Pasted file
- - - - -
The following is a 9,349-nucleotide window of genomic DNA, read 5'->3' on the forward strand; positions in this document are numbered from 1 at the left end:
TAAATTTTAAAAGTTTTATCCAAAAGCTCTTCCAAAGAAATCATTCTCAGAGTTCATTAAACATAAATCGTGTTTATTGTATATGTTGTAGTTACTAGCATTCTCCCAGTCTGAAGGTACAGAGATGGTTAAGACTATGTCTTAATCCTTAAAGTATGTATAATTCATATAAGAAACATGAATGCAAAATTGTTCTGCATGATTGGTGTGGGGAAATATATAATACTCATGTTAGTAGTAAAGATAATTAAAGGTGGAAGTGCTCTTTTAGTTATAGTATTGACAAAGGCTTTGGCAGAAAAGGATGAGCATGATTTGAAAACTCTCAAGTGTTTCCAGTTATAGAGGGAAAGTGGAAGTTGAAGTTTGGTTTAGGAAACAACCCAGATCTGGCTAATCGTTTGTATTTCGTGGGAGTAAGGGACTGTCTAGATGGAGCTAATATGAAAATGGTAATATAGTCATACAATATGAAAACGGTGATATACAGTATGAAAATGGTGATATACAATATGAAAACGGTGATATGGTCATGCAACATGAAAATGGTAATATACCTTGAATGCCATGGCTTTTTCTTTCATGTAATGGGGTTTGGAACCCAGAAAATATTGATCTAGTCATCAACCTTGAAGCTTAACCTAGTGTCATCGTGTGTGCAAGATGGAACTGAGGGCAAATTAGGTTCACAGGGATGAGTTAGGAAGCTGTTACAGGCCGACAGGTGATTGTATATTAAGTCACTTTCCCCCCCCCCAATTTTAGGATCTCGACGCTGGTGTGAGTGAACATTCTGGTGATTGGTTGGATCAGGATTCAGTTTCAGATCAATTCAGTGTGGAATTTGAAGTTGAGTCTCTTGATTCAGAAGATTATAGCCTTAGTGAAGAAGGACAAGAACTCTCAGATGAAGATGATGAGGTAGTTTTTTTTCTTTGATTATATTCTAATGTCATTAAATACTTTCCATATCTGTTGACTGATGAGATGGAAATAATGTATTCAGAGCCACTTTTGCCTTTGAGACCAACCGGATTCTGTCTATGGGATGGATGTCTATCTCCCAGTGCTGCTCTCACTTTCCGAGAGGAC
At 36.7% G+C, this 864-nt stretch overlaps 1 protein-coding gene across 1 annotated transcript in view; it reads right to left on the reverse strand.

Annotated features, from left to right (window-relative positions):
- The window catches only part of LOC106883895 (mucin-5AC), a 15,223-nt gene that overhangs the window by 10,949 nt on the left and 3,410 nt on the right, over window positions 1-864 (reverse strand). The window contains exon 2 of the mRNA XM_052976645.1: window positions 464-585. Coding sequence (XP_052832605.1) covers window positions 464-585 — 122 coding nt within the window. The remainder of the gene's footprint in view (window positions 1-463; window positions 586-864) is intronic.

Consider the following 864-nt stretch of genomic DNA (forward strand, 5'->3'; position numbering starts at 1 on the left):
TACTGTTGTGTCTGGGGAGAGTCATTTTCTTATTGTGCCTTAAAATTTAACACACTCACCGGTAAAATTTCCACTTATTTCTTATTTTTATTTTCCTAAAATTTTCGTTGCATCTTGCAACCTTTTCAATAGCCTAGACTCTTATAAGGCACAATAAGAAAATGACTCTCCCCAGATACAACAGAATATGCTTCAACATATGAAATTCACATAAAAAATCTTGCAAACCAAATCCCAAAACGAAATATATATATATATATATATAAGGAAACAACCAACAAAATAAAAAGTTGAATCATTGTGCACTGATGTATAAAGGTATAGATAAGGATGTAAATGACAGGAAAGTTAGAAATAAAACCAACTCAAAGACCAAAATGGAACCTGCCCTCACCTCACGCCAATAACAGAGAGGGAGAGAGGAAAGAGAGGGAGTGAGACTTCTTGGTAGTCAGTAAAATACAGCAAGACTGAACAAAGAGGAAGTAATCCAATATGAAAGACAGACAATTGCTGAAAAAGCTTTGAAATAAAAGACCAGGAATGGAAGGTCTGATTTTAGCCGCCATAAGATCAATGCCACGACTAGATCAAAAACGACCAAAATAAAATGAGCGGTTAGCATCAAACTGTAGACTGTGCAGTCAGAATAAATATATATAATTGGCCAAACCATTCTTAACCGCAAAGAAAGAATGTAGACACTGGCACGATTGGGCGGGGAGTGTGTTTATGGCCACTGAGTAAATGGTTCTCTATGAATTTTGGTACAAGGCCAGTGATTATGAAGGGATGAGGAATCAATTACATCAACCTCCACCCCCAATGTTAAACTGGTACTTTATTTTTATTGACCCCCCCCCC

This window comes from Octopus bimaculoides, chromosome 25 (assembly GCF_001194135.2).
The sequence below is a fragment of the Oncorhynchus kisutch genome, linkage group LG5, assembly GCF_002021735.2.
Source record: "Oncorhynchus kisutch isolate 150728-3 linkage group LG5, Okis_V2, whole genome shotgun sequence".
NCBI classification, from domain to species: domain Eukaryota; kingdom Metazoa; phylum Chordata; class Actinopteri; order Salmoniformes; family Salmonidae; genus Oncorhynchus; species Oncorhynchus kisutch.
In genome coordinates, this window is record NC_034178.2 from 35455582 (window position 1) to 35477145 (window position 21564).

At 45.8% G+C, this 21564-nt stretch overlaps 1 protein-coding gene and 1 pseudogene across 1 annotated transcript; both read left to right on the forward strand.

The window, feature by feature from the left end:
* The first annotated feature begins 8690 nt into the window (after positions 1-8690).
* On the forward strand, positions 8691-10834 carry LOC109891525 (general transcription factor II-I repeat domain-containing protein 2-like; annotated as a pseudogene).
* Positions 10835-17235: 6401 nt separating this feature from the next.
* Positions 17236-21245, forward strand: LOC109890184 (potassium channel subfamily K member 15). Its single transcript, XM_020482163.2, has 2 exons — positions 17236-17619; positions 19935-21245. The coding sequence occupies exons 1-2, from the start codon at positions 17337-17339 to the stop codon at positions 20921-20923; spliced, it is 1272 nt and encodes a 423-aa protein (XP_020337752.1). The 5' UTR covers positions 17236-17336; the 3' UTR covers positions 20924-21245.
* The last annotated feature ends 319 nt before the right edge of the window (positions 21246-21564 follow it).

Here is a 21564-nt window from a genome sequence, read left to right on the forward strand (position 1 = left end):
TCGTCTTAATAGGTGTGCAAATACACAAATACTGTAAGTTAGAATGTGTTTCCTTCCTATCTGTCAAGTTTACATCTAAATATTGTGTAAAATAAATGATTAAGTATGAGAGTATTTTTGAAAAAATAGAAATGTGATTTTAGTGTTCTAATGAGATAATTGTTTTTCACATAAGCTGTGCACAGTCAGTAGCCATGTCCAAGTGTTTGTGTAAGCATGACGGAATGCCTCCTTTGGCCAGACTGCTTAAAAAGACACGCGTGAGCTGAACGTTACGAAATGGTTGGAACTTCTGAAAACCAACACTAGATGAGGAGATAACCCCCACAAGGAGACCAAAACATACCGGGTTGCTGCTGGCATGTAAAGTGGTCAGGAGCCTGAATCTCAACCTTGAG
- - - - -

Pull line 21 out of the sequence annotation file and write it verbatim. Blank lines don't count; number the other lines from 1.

TCGTCTTAATAGGTGTGCAAATACACAAATACTGTAAGTTAGAATGTGTTTCCTTCCTATCTGTCAAGTTTACATCTAAATATTGTGTAAAATAAATGATTAAGTATGAGAGTATTTTTGAAAAAATAGAAATGTGATTTTAGTGTTCTAATGAGATAATTGTTTTTCACATAAGCTGTGCACAGTCAGTAGCCATGTCCAAGTGTTTGTGTAAGCATGACGGAATGCCTCCTTTGGCCAGACTGCTTAAAAAGACACGCGTGAGCTGAACGTTACGAAATGGTTGGAACTTCTGAAAACCAACACTAGATGAGGAGATAACCCCCACAAGGAGACCAAAACATACCGGGTTGCTGCTGGCATGTAAAGTGGTCAGGAGCCTGAATCTCAACCTTGAG